Column: Why now? Actually, there’s good cause

Column: Why now? Actually, there’s good cause

Well, better late than never, I guess.

If you didn’t catch last week’s edition of the Northeastern News (or the week before it) or you haven’t seen the signs on campus, here’s the skinny: Soon you shall be freed of the shackles and hazards of your Social Security Number (SSN) posing as your ID number. At some point between Feb. 17 and Feb. 19, the school will issue you a new nine-digit number, which will start with two zeroes. So, you only have to memorize seven digits.

Yes, yes, we’ve all been wondering since we got to this school why our most valuable identification number serves as our easily-accessible ID number. We’ve all also wondered aloud whether this poses a viable security threat (it does).

So, two years ago, Student Government Association (SGA) did something about it. Sort of. Senators Cory Renzella and Nicole Martino wrote a resolution calling for the discontinuation of using SSNs as student ID numbers, starting with the next incoming class. That would have been a perfect plan – if it had happened. But nothing changed with the incoming class. And now we’re awkwardly switching numbers in the middle of a semester – not the beginning of a year, not at winter break, not even during summer sessions.

As my esteemed News colleague Bobby Hankinson – a senior who will spend all of nine weeks with his new number – pointed out: Why now?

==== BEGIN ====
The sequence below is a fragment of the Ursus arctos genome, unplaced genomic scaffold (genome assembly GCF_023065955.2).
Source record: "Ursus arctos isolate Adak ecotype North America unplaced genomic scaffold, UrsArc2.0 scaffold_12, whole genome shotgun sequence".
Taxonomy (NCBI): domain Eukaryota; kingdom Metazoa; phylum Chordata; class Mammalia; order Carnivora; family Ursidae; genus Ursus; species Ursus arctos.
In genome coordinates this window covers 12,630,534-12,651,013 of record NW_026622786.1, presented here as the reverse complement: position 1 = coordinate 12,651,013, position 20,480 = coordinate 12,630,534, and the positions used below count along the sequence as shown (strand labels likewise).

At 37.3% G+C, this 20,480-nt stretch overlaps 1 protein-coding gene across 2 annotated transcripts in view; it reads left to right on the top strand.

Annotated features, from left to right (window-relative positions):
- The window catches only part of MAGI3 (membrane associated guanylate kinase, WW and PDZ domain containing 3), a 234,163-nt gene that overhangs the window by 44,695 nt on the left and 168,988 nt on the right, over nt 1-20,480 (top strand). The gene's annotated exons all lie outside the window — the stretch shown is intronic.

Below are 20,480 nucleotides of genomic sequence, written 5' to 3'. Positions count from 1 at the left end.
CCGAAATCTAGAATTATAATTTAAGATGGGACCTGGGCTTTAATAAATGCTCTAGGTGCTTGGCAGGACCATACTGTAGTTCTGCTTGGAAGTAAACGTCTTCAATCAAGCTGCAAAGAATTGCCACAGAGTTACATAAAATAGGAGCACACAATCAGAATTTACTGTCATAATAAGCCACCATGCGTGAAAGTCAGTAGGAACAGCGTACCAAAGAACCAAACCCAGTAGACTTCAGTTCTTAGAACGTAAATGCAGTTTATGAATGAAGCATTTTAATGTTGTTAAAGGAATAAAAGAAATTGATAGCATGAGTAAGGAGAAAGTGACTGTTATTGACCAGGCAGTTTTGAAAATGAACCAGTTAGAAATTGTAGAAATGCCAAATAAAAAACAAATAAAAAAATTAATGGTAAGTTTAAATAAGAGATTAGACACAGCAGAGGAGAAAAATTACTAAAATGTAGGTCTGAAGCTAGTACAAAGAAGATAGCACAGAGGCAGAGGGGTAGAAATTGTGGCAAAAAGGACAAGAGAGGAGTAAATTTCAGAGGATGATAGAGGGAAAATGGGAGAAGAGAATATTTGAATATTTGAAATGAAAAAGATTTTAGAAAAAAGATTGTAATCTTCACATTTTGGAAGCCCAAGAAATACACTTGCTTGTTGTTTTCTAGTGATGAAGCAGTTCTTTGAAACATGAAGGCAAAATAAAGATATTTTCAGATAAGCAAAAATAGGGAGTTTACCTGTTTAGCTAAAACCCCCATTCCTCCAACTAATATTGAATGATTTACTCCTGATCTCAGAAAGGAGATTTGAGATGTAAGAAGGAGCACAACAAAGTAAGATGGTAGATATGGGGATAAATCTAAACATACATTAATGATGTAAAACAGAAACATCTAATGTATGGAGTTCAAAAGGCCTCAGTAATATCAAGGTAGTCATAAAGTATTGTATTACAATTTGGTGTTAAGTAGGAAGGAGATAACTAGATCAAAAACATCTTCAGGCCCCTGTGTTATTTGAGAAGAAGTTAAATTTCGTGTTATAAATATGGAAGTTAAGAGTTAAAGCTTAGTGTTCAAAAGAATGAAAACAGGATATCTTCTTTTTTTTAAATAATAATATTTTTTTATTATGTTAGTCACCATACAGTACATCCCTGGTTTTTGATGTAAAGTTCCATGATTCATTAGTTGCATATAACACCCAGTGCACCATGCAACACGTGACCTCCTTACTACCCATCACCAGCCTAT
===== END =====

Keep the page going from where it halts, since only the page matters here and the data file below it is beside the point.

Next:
Like me, you may be surprised to learn that, incredibly, there is actually a good reason for a mid-semester change.

Think of all the times you use your ID number – registration, student employment, financial aid, filling out housing forms and so forth. Most of them take place at the beginning or end of the semester. If you were issued a new number at those points, you’d probably be pretty confused. This way you can learn your new seven digits and get comfortable with it before you need to throw it around.

Plus, by doing the job over President’s Day weekend, Information Services (IS) is hoping not too many people will be logged into the myNEU system and weighing it down.

“President’s Day weekend was a strategic choice,” said Susan Dye, SGA vice president for student services. “It’s just more convenient for us not to have everything out when we’re trying to register or check our grades.”

All of this was carefully thought out in advance by an IS team that has been quietly working on the switch for longer than we realize, even before the SGA decision. After taking office last July, Dye met with IS to follow up.

“It’s not that they ignored the SGA,” Dye said. “It’s just that it’s such a massive undertaking and, in order to do this, it had to be done right. There’s really no second tries on this.”

She said she quickly learned how complex the switch is.

“Over 200 systems in the school are tied in based on SSN, so in order to change the basis for ID for all those systems, it’s a huge project,” Dye said.

So, was it even possible to accomplish this task two years ago when the resolution was passed? Apparently not.

“Our resolution stated that we wanted it to be up and running for the next incoming class,” Dye said. “But that was just our recommendation. Obviously, we weren’t educated in what it takes to do a project of this size. If anything, it just stressed the immediacy we wanted.”

We’ve all been clamoring for the same change. Putting our SSN at risk always seemed a bit ridiculous, but most of us just dealt with it. And even though learning a new set of numbers is an inconvenience to the select few who will only use them occasionally – like Bobby and myself – this is for the greater good. I’m thankful this project was seen through to completion.

It’s about time.

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